By CAROLINA DEL BUSTO
By AMY NICHOLSON
By Amy Nicholson
By Stephanie Zacharek
By Amy Nicholson
By Alan Scherstuhl
By Stephanie Zacharek
By JOEL BEERS
Abbas Kiarostami is preoccupied with my tape recorder. He wonders if it's too far from where he's sitting. He makes his translator switch from one side of him to another so the recorder is between them. After a while, clearly still anxious about, he picks it up and sets it down on a side table directly next to him. I can't tell if he's really worried about my sound, or if he's obliquely commandeering our conversation.
"Where should I go?" I ask, half seriously.
"Wherever you want," he says.
Then, without prompting—"something personal I can tell you"—he relates this to his way of making films. The idea, he says—signature dark glasses perched on a smooth, untilled face that suggests a younger and even handsomer James Caan (both are 72)—is to create a situation in which everyone feels the most natural, in which the recording device isn't central, but rather secondary to the emotions and interactions at play. "I leave much more freedom than you'd expect to actors," he says. "I'm not going to be the one to give them instructions. I'll just create the right conditions, the right atmosphere, and then let them live."
The filmmaker is celebrated for his meticulously conceived shots and sequences—even after 40 years, every composition, every move of his camera is singular and provocative. In his new film, Like Someone In Love, about an unlikely love triangle between a call girl, her jealous boyfriend and a retired professor, Kiarostami juices tension from a static shot of three people in a car and pans around a one-bedroom apartment as if it were a previously undiscovered planet.
After spending his entire career in his native Iran, government crackdowns on speech—the likes of which led to the house arrest of Kiarostami's former protégé Jafar Panahi—have effectively exiled him. These developments would seem potentially crippling for an artist whose work has been so rooted in his homeland, one whose elegant, unobtrusive style seemed so well-paired with Iran's spare, arid landscape in films such as Through the Olive Trees, Where The Wind Will Carry Us and Taste of Cherry, winner of the Palme d'Or at Cannes.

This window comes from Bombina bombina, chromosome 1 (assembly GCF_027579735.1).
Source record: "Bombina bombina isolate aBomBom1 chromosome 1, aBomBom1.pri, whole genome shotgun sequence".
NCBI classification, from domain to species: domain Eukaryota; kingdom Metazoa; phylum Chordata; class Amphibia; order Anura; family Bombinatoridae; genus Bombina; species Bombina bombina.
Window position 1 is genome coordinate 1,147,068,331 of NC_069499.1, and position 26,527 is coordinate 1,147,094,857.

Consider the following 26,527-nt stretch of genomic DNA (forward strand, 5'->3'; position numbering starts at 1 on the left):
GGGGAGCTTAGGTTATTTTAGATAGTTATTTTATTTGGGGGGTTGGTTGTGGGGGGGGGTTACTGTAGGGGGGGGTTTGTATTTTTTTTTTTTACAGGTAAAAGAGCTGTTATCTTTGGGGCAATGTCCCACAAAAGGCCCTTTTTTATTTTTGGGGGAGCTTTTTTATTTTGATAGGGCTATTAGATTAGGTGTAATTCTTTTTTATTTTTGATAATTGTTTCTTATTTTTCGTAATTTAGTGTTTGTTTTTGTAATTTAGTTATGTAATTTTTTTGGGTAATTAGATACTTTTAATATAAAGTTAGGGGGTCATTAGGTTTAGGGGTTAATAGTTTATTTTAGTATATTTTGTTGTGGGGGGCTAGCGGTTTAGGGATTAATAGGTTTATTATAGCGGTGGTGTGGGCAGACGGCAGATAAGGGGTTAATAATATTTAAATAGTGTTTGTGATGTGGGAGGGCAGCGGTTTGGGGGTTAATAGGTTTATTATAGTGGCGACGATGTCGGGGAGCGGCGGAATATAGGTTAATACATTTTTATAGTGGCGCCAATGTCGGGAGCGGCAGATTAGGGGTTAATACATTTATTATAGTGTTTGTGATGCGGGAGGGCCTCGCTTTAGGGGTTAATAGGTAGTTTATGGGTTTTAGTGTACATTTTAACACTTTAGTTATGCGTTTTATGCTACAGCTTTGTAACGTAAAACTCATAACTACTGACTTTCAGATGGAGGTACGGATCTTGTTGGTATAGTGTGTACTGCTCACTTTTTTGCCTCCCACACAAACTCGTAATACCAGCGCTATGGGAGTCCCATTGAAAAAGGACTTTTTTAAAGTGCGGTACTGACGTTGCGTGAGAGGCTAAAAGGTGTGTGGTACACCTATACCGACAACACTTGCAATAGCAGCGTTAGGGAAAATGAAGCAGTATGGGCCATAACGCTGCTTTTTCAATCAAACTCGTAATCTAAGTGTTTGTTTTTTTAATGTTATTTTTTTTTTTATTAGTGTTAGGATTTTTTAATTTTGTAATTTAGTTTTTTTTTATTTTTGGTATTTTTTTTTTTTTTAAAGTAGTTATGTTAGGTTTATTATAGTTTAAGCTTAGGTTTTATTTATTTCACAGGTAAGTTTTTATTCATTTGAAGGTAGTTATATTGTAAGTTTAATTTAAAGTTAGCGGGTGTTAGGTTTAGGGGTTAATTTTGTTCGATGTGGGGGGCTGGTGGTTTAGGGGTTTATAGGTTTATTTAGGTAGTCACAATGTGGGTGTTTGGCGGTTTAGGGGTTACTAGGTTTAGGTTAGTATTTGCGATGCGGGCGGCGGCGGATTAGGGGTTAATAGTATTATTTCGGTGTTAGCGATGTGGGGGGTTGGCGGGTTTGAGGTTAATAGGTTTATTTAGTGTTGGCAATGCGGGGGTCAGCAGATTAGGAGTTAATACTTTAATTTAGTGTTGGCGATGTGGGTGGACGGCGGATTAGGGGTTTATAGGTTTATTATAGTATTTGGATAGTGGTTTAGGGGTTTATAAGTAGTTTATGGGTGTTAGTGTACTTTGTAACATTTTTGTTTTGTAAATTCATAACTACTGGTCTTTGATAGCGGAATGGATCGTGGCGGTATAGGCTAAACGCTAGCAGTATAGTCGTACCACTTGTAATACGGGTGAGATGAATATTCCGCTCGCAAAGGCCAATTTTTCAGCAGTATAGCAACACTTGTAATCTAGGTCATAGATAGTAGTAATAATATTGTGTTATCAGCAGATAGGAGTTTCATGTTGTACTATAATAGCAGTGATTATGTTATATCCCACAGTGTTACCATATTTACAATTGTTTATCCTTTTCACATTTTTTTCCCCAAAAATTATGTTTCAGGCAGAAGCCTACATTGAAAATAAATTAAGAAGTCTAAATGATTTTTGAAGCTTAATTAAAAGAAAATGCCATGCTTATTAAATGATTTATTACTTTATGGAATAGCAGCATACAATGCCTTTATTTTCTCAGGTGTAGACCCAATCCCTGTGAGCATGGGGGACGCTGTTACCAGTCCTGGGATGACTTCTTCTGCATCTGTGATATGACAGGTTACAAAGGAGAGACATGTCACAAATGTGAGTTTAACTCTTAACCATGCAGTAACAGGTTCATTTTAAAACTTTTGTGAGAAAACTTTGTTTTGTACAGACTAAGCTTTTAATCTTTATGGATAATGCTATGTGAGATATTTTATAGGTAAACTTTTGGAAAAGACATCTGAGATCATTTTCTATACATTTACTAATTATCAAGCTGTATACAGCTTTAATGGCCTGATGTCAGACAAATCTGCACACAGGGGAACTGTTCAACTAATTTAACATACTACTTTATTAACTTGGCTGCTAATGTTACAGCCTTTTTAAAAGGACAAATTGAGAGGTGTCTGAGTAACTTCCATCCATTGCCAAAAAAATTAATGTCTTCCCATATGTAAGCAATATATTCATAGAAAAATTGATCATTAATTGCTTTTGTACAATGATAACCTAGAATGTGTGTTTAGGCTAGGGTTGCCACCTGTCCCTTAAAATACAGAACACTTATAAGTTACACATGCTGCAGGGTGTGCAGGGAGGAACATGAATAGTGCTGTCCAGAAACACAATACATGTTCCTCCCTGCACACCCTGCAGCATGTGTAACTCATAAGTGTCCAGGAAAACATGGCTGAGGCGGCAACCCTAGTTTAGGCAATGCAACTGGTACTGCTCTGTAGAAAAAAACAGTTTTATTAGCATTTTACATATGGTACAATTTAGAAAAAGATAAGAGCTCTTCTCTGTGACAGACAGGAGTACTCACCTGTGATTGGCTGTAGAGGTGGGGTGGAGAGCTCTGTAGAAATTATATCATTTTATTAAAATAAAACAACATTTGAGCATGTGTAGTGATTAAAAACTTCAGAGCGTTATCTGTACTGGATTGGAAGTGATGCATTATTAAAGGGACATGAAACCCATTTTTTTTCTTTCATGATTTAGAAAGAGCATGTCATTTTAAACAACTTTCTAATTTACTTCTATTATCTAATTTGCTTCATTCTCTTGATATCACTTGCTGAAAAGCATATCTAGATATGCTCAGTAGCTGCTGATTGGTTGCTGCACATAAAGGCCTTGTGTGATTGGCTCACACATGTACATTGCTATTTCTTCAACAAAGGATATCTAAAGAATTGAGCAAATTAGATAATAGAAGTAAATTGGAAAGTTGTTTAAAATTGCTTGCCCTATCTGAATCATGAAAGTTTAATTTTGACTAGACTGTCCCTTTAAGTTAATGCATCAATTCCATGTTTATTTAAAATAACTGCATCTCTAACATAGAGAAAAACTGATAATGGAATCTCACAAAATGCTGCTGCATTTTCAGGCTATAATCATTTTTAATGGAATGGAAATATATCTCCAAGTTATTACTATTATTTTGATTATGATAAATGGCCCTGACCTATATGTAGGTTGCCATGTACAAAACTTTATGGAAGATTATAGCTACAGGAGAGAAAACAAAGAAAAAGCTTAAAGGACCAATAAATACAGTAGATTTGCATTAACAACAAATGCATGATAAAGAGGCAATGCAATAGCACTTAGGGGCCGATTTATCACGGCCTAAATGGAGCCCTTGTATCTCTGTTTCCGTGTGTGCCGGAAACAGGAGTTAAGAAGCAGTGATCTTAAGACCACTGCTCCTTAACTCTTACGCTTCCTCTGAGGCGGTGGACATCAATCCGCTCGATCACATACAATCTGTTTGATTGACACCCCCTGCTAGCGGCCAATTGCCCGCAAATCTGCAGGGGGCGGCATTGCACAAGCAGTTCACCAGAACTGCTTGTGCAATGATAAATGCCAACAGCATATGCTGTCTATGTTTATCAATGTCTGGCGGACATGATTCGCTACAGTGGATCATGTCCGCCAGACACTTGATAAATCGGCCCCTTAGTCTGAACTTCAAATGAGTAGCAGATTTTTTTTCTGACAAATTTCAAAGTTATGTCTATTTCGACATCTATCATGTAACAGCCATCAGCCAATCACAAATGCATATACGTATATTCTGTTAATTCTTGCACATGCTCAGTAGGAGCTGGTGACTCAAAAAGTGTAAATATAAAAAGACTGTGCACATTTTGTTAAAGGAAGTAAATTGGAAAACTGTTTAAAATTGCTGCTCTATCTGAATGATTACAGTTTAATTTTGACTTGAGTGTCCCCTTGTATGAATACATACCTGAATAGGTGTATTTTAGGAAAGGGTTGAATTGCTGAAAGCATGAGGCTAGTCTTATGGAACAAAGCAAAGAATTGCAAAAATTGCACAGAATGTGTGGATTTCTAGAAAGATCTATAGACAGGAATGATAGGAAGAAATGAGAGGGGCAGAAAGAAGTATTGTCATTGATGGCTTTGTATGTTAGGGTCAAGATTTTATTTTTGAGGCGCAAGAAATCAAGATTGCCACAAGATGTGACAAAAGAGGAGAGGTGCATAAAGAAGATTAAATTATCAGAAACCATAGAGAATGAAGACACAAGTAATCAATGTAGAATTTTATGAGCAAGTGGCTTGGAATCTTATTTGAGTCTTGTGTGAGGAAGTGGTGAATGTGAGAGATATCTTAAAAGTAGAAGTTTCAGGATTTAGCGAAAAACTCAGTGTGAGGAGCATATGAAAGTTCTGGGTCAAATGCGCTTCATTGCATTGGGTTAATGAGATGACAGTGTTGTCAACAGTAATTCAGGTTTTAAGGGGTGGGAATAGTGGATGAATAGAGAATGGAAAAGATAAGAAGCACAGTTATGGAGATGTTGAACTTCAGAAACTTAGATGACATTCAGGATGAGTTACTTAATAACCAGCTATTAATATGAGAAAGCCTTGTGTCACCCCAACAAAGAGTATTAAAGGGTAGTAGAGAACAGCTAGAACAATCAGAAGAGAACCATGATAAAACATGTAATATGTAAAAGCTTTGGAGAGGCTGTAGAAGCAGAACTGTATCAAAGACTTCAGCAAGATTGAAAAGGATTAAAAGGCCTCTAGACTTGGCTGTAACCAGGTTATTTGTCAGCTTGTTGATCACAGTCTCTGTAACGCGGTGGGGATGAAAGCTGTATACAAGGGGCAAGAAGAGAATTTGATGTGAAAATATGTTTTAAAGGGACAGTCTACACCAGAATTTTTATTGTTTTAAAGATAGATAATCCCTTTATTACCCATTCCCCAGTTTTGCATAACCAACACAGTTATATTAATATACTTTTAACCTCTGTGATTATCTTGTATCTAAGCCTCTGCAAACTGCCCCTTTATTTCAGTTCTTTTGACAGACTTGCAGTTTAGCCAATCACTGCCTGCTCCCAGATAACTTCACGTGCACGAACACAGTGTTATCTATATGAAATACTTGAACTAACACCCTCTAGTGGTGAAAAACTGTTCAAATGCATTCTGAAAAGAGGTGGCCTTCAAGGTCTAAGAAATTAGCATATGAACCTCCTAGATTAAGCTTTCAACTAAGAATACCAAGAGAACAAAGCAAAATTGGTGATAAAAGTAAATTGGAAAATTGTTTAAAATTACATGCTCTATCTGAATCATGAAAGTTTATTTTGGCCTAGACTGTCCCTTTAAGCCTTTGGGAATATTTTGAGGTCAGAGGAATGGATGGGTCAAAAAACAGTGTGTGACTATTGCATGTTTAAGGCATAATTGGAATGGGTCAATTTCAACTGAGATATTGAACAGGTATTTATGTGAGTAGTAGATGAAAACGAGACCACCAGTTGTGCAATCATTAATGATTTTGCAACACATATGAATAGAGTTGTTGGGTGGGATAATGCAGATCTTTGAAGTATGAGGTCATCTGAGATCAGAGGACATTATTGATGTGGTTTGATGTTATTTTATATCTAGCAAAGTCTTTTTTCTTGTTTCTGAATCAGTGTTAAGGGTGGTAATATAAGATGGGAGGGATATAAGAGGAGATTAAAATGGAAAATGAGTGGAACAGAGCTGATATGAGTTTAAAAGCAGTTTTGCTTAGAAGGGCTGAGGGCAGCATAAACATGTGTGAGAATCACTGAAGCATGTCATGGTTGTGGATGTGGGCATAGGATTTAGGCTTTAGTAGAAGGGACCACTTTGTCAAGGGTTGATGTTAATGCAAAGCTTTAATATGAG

Yet even when he still made films in Iran, Kiarostami often struggled to get them approved for domestic distribution. That effectively made him a "filmmaker of the world" in terms of audience, if not necessarily intent. Now with his two most recent films, the Italian-set, French-English-Italian language Certified Copy, starring Juliette Binoche, and the Japanese language, Tokyo-set Like Someone In Love, he has fully evolved into an auteurist globe-hopper.
Frequent-flyer miles aside, Kiarostami insists nothing substantial has changed about his art, which also tentacles out to poetry, photography, painting and installations. "I consider cinema a universal language, and I consider human beings as universal beings," he says. "So there's no reason why people should not be able to relate to a film, or we shouldn't be able to make films, in different languages and different cultures than our own."
On first look, Certified Copy seemed a major departure, vaulting the filmmaker from the world of Iranian strivers, hustlers and townsfolk to a pair of strolling bourgeois Europeans role-playing about marriage. But the film is no less haunted by mortality and no less preoccupied with our inherent unknowableness than films such as Taste of Cherry and Ten. He again mines existential humor and emotional violence from these themes in Like Someone In Love.
Though defiantly productive in the face of exile, Kiarostami isn't deceiving himself about how he got here. "I can't really say it was as a wish or a personal choice," he says. "As a door gets closed, there's no point in staying behind it." That at least implicitly questions countrymen such as Panahi, who remained in Iran—and made This Is Not a Film under house arrest. "I'd rather go on and open other doors. You hope for the best to happen and go through new experiences that help you continue and improve. But I've not closed an open door just for the sake of seeing what's elsewhere."
But even if he doesn't see his decision to flee as one freely made, he does see wisdom in being where he's at—of taking himself to new places and finding new collaborators while remaining true to himself and his art. I bring up Andrei Tarkovksy, who made his final two masterpieces in Europe after being sidelined in post-thaw USSR. He counters with Woody Allen, a filmmaker "for whom nobody has closed any doors," but who nevertheless has been reenergized by making movies overseas. "If you're just repeating yourself in the same circles and the same cycle, there is the risk for you of becoming nothing but a technician and to repeat yourself," he says. "So you have the need to actually renew yourself. Changing your spot, your language and culture can be the best way to do it."
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